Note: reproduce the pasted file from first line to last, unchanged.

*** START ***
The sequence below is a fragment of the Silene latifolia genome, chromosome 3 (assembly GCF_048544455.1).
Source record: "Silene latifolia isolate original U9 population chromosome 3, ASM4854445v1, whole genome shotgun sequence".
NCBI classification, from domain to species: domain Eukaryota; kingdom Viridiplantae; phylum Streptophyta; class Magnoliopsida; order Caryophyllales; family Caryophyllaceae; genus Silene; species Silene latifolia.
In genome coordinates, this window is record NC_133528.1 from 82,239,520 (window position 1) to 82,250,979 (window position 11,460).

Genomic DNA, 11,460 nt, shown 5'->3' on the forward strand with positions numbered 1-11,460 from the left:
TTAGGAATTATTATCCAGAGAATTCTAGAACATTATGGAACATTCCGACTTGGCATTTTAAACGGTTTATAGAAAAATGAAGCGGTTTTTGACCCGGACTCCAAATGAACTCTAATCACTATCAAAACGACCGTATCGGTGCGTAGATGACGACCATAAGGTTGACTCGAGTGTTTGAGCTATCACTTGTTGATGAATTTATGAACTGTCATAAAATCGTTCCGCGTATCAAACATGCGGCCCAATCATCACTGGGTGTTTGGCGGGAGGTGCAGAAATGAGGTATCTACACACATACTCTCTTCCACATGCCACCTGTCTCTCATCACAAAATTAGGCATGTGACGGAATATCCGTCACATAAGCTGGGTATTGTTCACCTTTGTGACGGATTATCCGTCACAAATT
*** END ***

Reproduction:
The sequence below is a fragment of the Silene latifolia genome, chromosome 3 (assembly GCF_048544455.1).
Source record: "Silene latifolia isolate original U9 population chromosome 3, ASM4854445v1, whole genome shotgun sequence".
NCBI classification, from domain to species: domain Eukaryota; kingdom Viridiplantae; phylum Streptophyta; class Magnoliopsida; order Caryophyllales; family Caryophyllaceae; genus Silene; species Silene latifolia.
In genome coordinates, this window is record NC_133528.1 from 82,239,520 (window position 1) to 82,250,979 (window position 11,460).

Genomic DNA, 11,460 nt, shown 5'->3' on the forward strand with positions numbered 1-11,460 from the left:
TTAGGAATTATTATCCAGAGAATTCTAGAACATTATGGAACATTCCGACTTGGCATTTTAAACGGTTTATAGAAAAATGAAGCGGTTTTTGACCCGGACTCCAAATGAACTCTAATCACTATCAAAACGACCGTATCGGTGCGTAGATGACGACCATAAGGTTGACTCGAGTGTTTGAGCTATCACTTGTTGATGAATTTATGAACTGTCATAAAATCGTTCCGCGTATCAAACATGCGGCCCAATCATCACTGGGTGTTTGGCGGGAGGTGCAGAAATGAGGTATCTACACACATACTCTCTTCCACATGCCACCTGTCTCTCATCACAAAATTAGGCATGTGACGGAATATCCGTCACATAAGCTGGGTATTGTTCACCTTTGTGACGGATTATCCGTCACAAATT